“Could you go on mute, please?”
I’m on the set of Retrograde, a new six-part dramedy from the ABC. Actually, scratch that, I’m not on the set. Like seemingly everyone else on the planet, I’m in a kind of purgatory between real life and simulation: the Zoom call.
While actors test lines and crew members in masks and gloves adjust camera set-ups, I’m hovering in the virtual background in an attempt to figure out just how a TV show about life under lockdown gets made while life is under lockdown.
And because this is a work-related video call in 2020, the rules are that at least somebody has to tell somebody else to please mute their mic.
As one actor finishes breakfast and another deals momentarily with “dog duty” they are working from home, after all it’s time to begin shooting one of the few television shows the coronavirus pandemic has not knocked out of production.
Retrograde has come together quickly
As the lockdown began in Brisbane in March, Meg O’Connell helped organise a virtual bar with a bunch of friends. About 30 came and went over the course of the first night.
A TV producer who worked on last year’s innovative mobile-first comedy Content, O’Connell knew this was the solid foundation for a story about young people navigating a strange new socially distanced world.
“I got a call from Meg after I had spent a couple of nights in the bar doing trivia or whatever,” says producer Jackson Lapsley Scott, who also worked on Content.
“She’s like, ‘Hey, we want to make a show out of the bar, can you figure out how it works?'”
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Within a week it was pitched to Que Minh Luu, at the time an executive producer at ABC TV, who had also worked on Content.
She loved the idea. From that point, it was a race to get it to screens while the experience of lockdown felt current.
“It’s something between a Zoom call, which we are all familiar with, and a live sports event in the way that it is shot,” says O’Connell, the show’s co-creator and writer.
“It’s a multi-cam studio sitcom but all the cameras are remote and director and the actors are all in different suburbs but relaying to each other as though they are on the same set.”
Film and TV producers around the world are trying to figure out how to produce content demand for which is high right now while keeping everyone safe.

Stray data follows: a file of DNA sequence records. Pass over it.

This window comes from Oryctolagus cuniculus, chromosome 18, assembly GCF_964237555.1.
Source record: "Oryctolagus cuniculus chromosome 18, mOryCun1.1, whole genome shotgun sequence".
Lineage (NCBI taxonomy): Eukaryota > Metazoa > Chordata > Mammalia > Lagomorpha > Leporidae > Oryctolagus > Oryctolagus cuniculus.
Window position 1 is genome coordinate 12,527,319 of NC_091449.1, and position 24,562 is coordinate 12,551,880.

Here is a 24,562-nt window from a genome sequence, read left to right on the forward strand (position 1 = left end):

While shows like Parks and Recreation have done one-off iso-specials, and Neighbours has led the way in filming safely on set, Retrograde becomes possibly the first scripted TV series to air that has the reality of lockdown baked into its premise.
Becoming grounded during a pandemic
In the first episode, Maddie (Pallavi Sharda) is on a video chat with her close friends while packing up her room. At 32, she is preparing to move to Seoul to take up a new job.
Of course, that plan very quickly blows up. She is now not just homeless and unemployed but like many of us beginning to ask larger questions about her life.
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Her friends are, too, among them Ramsay (Ilai Swindells), who has lost his job at a bar, and Isabel (Maria Angelico), who is going through a divorce and having some discipline issues with her toddler.
“We have 100 per cent tried to deal with some of those existential thoughts that have circled in all of our minds over this period,” O’Connell says.
“I don’t think we’ve got any answers I don’t think anyone does but it has been nice to percolate on them.”
Lockdown has been a complicated experience for Sharda herself.
Pallavi Sharda plays Maddie, whose future is suddenly thrown into doubt.(Supplied: ABC)
After a decade filming overseas, for roles in Bollywood productions as well as 2016’s Lion, she returned to her hometown of Melbourne as the pandemic began.
“The last three years, I have spent only three weeks in my bedroom in Bombay,” she says.
“And that’s kind of ridiculous.”
The experience of staying on home soil for an extended period not to mention going through her first Melbourne winter since she was at uni has been both confronting and re-energising, she says.
“There are a lot of tight parallels between Maddie and myself in terms of this sudden change of plans and grappling with being quite grounded,” Sharda says.
You are part of the Zoom chat
Everything you see in the first episode of Retrograde you see through the prism of the video call.
“What we have now is essentially a laptop in front of each actor, with Zoom call on it,” says Scott of the production process.
“So, they see what you see which is all of them up in a grid.”
Each of the actors were filmed in their own homes, creating a series of COVID-safe sets.(Supplied: ABC)
Attached to the back of each laptop is an iPhone. Everything is shot by those phones, with the director and cinematographer viewing footage remotely. The phones are switched out twice a day so the footage can be downloaded.
Each actor, who is filmed inside their own homes, had a technical operator on hand to help with sound, lighting and set dressing, Jackson says.
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“We are just experts at Zoom now,” Sharda says of her fellow actors.
“We had a guest actor on for one of the episodes
“Could you go on mute, please?”